Thank you for the explanation Dr Philipp.

On Thursday, May 25, 2017 at 10:16:06 PM UTC+8, mitt...@univie.ac.at wrote:
>
> As an exploratory technique, PCA makes no distributional assumptions; it 
> is used to explore the empirical distribution of the data. The sample does 
> not need to be balanced with regard to sex or other grouping variables, but 
> larger groups have a stronger effect on the PCA than smaller groups.
>
> The origin of the coordinate system is arbitrary. However, many software 
> packages center the data so that the origin (i.e. where the axes intersect) 
> equals the mean value. 
>
>
>
> Am Donnerstag, 25. Mai 2017 09:58:31 UTC+2 schrieb Helmi Hadi:
>>
>> Dear morphometricians, 
>>
>> Does a sample need to be normally distributed when conducting PCA in 
>> geometric morphometrics? Sometimes due to research constraints there are no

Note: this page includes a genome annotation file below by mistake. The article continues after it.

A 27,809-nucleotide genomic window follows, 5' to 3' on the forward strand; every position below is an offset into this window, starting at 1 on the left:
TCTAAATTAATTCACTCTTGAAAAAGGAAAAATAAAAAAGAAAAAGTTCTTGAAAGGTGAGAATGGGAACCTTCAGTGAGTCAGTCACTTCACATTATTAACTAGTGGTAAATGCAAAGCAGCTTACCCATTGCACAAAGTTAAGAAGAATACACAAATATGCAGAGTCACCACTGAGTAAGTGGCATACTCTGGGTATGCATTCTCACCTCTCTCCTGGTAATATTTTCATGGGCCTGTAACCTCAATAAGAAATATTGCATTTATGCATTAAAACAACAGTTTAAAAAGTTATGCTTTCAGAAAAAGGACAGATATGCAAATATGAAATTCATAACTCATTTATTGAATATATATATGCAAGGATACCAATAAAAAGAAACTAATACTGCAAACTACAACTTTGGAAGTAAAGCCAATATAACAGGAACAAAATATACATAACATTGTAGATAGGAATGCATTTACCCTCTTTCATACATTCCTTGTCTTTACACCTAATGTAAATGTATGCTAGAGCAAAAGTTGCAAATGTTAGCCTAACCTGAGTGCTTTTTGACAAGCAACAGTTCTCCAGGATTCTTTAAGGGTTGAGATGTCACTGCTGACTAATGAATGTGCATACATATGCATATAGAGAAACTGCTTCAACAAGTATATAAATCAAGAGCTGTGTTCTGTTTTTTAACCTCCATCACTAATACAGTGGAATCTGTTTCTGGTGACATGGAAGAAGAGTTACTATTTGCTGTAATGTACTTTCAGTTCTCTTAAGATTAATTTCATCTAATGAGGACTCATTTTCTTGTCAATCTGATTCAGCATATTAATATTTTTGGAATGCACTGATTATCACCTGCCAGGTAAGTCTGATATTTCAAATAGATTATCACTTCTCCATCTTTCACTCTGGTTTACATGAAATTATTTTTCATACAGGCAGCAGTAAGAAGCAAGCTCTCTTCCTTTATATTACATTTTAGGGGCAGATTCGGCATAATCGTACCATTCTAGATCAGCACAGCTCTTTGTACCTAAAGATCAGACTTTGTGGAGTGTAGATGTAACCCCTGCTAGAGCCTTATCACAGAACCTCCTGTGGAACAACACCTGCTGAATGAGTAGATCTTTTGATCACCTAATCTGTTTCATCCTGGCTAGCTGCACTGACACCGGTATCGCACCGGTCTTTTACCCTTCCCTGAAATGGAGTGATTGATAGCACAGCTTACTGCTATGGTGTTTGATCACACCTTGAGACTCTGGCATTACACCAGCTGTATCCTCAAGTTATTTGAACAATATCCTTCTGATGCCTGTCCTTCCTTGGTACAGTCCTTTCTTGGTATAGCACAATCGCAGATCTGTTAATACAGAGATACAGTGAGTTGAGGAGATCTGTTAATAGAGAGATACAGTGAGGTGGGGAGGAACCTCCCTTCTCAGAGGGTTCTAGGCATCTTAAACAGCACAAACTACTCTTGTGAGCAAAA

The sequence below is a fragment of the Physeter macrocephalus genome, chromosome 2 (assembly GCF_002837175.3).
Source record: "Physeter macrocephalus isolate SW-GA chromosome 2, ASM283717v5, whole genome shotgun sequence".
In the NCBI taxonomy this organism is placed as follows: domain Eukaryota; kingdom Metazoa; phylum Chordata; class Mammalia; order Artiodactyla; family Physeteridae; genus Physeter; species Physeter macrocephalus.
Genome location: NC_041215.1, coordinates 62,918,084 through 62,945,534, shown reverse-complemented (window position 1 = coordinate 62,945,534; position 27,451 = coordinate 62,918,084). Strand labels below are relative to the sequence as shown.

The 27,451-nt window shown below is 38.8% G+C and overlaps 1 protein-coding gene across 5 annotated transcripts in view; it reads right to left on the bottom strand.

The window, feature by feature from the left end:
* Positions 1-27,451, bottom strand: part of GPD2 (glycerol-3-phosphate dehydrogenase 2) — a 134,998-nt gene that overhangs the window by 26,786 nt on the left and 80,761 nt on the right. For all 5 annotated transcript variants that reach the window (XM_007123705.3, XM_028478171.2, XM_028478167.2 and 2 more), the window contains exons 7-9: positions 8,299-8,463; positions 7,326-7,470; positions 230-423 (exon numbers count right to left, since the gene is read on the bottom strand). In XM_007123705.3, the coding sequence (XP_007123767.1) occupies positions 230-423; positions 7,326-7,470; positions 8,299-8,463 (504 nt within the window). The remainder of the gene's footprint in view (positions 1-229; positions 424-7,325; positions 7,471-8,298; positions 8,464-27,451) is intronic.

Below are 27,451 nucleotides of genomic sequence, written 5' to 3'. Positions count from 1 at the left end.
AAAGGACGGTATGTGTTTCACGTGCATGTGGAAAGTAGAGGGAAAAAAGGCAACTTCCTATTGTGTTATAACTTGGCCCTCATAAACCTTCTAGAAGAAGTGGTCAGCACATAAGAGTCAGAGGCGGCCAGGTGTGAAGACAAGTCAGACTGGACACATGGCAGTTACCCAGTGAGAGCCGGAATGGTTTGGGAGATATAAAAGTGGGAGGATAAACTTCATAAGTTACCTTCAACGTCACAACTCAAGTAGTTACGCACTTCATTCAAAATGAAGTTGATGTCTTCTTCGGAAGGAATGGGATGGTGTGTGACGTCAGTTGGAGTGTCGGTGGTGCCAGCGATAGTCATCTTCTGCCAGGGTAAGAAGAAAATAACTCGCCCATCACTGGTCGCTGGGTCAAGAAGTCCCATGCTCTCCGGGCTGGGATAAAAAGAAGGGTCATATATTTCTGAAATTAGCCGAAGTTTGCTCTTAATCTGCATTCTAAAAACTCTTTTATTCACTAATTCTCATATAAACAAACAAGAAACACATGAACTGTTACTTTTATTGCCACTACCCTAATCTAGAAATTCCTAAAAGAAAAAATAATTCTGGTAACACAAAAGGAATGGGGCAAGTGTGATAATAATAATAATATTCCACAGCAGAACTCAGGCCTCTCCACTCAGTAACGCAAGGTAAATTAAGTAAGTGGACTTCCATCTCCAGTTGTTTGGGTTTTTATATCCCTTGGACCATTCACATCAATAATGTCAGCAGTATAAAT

>> samples of the opposite sex. Someone was asking me this question, and I do 
>> not have the answer. When I look at the data distribution, there is quite 
>> an imbalance male/female population. However, the classifiers male/female 
>> and species are there and you can sort of tell which group belongs to 
>> where. My only fear is that the confidence ellipse for the males are being 
>> "gravitated" towards the females for one species as that species does not 
>> have any male specimens. Attached are the file which I have recreated the 
>> dataset based on memory. 
>>
>> Is this kind of data acceptable or publishable? 
>>
>> My own personal question is based on the GMM results given in MorphoJ. 
>> The PC1/PC2 axes does not intersect at the middle (which I have personally 
>> drawn the dotted line there). I don't mind this output, but does it matter 
>> to have the axes cut at the 0 value? The data data distribution does not 
>> change with the change of axes lines. I noticed some GMM papers have the 
>> axes at 0. 
>>
>> Thanks all for the help,
>>
>> Helmi Hadi,
>> School of Health Scienes, 
>> Universiti Sains Malaysia
>>
>

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